An Iranian woman due to be put to death for killing a man she said was trying to sexually abuse her is reported to have had her execution postponed.
Officials said on Monday that Reyhaneh Jabbari, 26, had been transferred to a prison west of Tehran to be hanged.
But activists claimed on Tuesday that an online campaign had persuaded the state to give her a 10-day reprieve.
The human rights group Amnesty International said she was convicted after a deeply flawed investigation.
Ms Jabbari was arrested in 2007 for the murder of Morteza Abdolali Sarbandi, a former employee of Iran’s Ministry of Intelligence.
She was placed in solitary confinement for two months, where she reportedly did not have access to a lawyer or her family, and was sentenced to death by a criminal court in Tehran in 2009.
Amnesty said that although Ms Jabbari admitted to stabbing Mr Abdolali Sarbandi once in the back, she alleged that there was someone else in the house who actually killed him.
Her claim is believed to have never been properly investigated.
The authorities appeared to be pressing ahead with the execution on Monday, when they confirmed that Ms Jabbari had been transferred to Rajaishahr prison and would be hanged.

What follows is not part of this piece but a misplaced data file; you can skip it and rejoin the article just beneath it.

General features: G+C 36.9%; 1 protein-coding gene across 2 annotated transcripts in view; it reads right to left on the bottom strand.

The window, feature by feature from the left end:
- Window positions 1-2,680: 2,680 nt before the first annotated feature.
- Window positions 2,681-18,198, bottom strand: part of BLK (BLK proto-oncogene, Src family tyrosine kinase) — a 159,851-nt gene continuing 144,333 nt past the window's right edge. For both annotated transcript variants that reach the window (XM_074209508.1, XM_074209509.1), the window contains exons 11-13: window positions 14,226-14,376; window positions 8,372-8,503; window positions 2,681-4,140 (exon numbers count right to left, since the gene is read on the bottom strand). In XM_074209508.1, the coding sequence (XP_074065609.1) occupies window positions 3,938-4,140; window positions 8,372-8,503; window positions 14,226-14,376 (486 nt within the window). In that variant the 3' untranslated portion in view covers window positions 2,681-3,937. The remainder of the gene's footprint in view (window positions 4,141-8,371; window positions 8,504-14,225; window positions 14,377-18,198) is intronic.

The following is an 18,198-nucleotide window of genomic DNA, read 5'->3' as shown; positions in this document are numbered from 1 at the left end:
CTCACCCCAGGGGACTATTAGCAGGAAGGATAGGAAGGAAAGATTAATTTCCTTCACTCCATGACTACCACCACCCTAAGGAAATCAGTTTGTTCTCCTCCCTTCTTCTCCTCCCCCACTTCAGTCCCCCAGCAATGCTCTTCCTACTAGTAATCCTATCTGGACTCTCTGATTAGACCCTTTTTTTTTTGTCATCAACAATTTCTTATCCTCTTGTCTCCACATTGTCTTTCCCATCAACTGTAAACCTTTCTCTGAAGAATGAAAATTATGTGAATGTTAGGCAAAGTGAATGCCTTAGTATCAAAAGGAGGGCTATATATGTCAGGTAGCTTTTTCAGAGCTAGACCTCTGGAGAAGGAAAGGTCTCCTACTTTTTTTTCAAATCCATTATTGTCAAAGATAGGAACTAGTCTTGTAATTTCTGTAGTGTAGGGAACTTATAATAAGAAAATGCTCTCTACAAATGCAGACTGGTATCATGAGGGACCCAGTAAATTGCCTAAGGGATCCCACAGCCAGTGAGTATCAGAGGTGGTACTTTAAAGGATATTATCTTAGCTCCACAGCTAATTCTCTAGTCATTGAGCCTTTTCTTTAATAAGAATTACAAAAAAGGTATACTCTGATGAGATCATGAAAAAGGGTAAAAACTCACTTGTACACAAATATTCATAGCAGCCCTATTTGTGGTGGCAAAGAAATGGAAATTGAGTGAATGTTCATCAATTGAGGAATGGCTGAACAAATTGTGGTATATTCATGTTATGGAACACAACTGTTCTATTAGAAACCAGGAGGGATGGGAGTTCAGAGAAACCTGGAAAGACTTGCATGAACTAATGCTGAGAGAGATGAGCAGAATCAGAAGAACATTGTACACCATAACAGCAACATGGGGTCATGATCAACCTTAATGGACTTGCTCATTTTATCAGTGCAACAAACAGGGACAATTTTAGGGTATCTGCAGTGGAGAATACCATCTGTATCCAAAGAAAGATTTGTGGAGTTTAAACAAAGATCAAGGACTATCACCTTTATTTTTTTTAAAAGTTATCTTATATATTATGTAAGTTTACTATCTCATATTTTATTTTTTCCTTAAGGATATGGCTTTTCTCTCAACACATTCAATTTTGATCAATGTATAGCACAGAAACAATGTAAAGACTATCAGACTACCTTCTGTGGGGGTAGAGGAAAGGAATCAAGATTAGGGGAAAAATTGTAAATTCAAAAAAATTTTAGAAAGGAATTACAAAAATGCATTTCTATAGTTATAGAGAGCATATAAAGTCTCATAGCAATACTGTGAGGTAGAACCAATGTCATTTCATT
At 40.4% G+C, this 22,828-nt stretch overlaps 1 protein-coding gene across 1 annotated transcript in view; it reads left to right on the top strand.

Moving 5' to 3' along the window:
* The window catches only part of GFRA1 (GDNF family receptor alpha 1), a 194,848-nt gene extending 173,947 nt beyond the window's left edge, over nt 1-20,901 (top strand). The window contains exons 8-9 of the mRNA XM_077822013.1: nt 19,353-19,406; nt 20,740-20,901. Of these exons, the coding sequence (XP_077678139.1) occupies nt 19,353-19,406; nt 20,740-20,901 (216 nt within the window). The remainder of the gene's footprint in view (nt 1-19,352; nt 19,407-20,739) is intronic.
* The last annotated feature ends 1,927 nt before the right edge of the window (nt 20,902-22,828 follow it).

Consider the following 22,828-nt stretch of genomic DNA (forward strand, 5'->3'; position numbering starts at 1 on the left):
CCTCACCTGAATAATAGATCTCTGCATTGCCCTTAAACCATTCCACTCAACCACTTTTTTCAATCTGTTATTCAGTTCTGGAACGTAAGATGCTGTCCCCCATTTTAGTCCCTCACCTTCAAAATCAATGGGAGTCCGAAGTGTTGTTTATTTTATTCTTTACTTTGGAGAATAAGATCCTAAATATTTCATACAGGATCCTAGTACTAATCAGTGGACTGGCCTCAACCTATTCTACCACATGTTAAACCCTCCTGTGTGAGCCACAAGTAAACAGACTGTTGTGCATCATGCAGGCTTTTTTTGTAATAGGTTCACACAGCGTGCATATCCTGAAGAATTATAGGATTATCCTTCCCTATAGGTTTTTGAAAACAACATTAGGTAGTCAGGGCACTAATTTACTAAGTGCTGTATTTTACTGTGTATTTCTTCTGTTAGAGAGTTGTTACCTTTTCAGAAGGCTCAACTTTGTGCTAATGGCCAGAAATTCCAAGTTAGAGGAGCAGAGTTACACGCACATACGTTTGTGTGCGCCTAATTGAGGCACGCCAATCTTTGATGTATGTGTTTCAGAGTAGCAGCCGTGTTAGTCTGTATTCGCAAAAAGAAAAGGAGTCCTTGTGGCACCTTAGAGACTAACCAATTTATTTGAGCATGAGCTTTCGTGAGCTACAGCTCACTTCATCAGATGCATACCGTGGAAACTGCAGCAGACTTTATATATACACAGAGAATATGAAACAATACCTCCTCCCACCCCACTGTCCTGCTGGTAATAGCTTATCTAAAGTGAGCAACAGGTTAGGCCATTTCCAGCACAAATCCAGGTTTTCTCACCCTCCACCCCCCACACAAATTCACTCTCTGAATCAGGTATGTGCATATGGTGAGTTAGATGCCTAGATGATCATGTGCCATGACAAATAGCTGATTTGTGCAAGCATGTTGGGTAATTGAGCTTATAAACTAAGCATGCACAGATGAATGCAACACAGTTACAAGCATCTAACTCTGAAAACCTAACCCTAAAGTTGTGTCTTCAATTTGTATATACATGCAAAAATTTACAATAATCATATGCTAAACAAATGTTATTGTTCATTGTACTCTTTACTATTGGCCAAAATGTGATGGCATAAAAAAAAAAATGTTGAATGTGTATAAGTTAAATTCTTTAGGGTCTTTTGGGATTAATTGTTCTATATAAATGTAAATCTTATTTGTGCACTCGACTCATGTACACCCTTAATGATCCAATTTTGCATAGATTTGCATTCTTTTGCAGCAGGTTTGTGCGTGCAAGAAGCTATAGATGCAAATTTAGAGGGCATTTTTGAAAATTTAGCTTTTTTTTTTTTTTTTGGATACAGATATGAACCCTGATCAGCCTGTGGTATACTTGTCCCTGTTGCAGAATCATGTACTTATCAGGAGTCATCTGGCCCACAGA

A campaign calling for a halt to the execution was launched on Facebook and Twitter, using the hashtag #SaveReyhanehJabbari. Photographs of a protest outside the prison were also posted.
On Tuesday, activists and bloggers reported that Ms Jabbari’s execution appeared to have been postponed so that Mr Abdolali Sarbandi’s family could be consulted.
They cited a letter reportedly written by Ms Jabbari’s mother, Sholeh Pakravanin, thanking people for their support and efforts to save her daughter’s life.
The development comes after activists said a former psychologist had been executed for “corruption on Earth and heresy in religion” near the city of Karaj on Wednesday.
Mohsen Amir Aslani, 37, was arrested nine years ago after giving religious classes in which he provided his own interpretations of the Koran, they said. He was subsequently accused by the authorities of insulting the Prophet Jonah, the activists added.
Iran’s judiciary has denied that Mr Amir Aslani’s execution was linked to his religious beliefs.
Officials instead accused him of having had illicit sexual relationships with a number of people who attended his classes, the Guardian said.